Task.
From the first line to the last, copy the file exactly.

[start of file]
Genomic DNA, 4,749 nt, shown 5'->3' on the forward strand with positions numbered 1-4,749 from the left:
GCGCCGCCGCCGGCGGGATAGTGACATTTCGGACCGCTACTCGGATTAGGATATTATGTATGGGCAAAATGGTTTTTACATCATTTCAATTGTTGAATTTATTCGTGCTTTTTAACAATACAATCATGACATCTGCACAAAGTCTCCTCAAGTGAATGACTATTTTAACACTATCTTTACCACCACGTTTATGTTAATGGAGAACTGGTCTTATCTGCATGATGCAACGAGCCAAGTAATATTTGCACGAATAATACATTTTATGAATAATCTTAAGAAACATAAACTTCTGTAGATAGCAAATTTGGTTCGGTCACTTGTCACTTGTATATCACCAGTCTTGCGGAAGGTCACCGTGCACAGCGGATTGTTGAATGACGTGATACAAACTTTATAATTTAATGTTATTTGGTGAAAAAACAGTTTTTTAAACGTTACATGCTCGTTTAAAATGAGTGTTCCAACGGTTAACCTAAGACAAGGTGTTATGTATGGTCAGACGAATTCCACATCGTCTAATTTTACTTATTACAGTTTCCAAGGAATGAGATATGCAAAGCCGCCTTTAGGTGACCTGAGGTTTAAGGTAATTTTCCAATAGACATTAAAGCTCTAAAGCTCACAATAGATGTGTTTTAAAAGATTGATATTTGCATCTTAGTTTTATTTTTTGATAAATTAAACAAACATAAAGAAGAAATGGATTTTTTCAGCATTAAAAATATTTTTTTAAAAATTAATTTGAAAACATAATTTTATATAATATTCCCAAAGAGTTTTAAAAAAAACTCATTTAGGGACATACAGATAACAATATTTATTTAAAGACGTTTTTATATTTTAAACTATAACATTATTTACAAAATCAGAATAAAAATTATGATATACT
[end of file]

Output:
Genomic DNA, 4,749 nt, shown 5'->3' on the forward strand with positions numbered 1-4,749 from the left:
GCGCCGCCGCCGGCGGGATAGTGACATTTCGGACCGCTACTCGGATTAGGATATTATGTATGGGCAAAATGGTTTTTACATCATTTCAATTGTTGAATTTATTCGTGCTTTTTAACAATACAATCATGACATCTGCACAAAGTCTCCTCAAGTGAATGACTATTTTAACACTATCTTTACCACCACGTTTATGTTAATGGAGAACTGGTCTTATCTGCATGATGCAACGAGCCAAGTAATATTTGCACGAATAATACATTTTATGAATAATCTTAAGAAACATAAACTTCTGTAGATAGCAAATTTGGTTCGGTCACTTGTCACTTGTATATCACCAGTCTTGCGGAAGGTCACCGTGCACAGCGGATTGTTGAATGACGTGATACAAACTTTATAATTTAATGTTATTTGGTGAAAAAACAGTTTTTTAAACGTTACATGCTCGTTTAAAATGAGTGTTCCAACGGTTAACCTAAGACAAGGTGTTATGTATGGTCAGACGAATTCCACATCGTCTAATTTTACTTATTACAGTTTCCAAGGAATGAGATATGCAAAGCCGCCTTTAGGTGACCTGAGGTTTAAGGTAATTTTCCAATAGACATTAAAGCTCTAAAGCTCACAATAGATGTGTTTTAAAAGATTGATATTTGCATCTTAGTTTTATTTTTTGATAAATTAAACAAACATAAAGAAGAAATGGATTTTTTCAGCATTAAAAATATTTTTTTAAAAATTAATTTGAAAACATAATTTTATATAATATTCCCAAAGAGTTTTAAAAAAAACTCATTTAGGGACATACAGATAACAATATTTATTTAAAGACGTTTTTATATTTTAAACTATAACATTATTTACAAAATCAGAATAAAAATTATGATATACT